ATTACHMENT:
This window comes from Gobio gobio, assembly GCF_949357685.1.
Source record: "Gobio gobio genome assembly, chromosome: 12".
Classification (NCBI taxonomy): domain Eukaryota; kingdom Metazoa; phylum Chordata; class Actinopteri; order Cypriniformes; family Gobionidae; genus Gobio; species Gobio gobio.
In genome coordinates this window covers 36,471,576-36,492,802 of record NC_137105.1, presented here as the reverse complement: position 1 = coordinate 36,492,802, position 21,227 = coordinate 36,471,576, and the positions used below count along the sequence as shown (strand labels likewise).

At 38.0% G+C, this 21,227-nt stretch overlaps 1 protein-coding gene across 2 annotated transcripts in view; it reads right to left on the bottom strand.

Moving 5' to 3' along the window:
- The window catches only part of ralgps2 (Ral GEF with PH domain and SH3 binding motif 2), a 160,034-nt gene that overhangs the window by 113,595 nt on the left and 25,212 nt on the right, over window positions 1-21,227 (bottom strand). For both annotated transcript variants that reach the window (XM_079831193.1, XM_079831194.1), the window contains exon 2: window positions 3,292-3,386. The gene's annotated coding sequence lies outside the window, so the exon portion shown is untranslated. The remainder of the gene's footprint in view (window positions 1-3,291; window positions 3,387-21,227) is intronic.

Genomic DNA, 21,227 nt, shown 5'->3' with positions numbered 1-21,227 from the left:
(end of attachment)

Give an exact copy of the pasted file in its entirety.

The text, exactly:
This window comes from Gobio gobio, assembly GCF_949357685.1.
Source record: "Gobio gobio genome assembly, chromosome: 12".
Classification (NCBI taxonomy): domain Eukaryota; kingdom Metazoa; phylum Chordata; class Actinopteri; order Cypriniformes; family Gobionidae; genus Gobio; species Gobio gobio.
In genome coordinates this window covers 36,471,576-36,492,802 of record NC_137105.1, presented here as the reverse complement: position 1 = coordinate 36,492,802, position 21,227 = coordinate 36,471,576, and the positions used below count along the sequence as shown (strand labels likewise).

At 38.0% G+C, this 21,227-nt stretch overlaps 1 protein-coding gene across 2 annotated transcripts in view; it reads right to left on the bottom strand.

Moving 5' to 3' along the window:
- The window catches only part of ralgps2 (Ral GEF with PH domain and SH3 binding motif 2), a 160,034-nt gene that overhangs the window by 113,595 nt on the left and 25,212 nt on the right, over window positions 1-21,227 (bottom strand). For both annotated transcript variants that reach the window (XM_079831193.1, XM_079831194.1), the window contains exon 2: window positions 3,292-3,386. The gene's annotated coding sequence lies outside the window, so the exon portion shown is untranslated. The remainder of the gene's footprint in view (window positions 1-3,291; window positions 3,387-21,227) is intronic.

Genomic DNA, 21,227 nt, shown 5'->3' with positions numbered 1-21,227 from the left: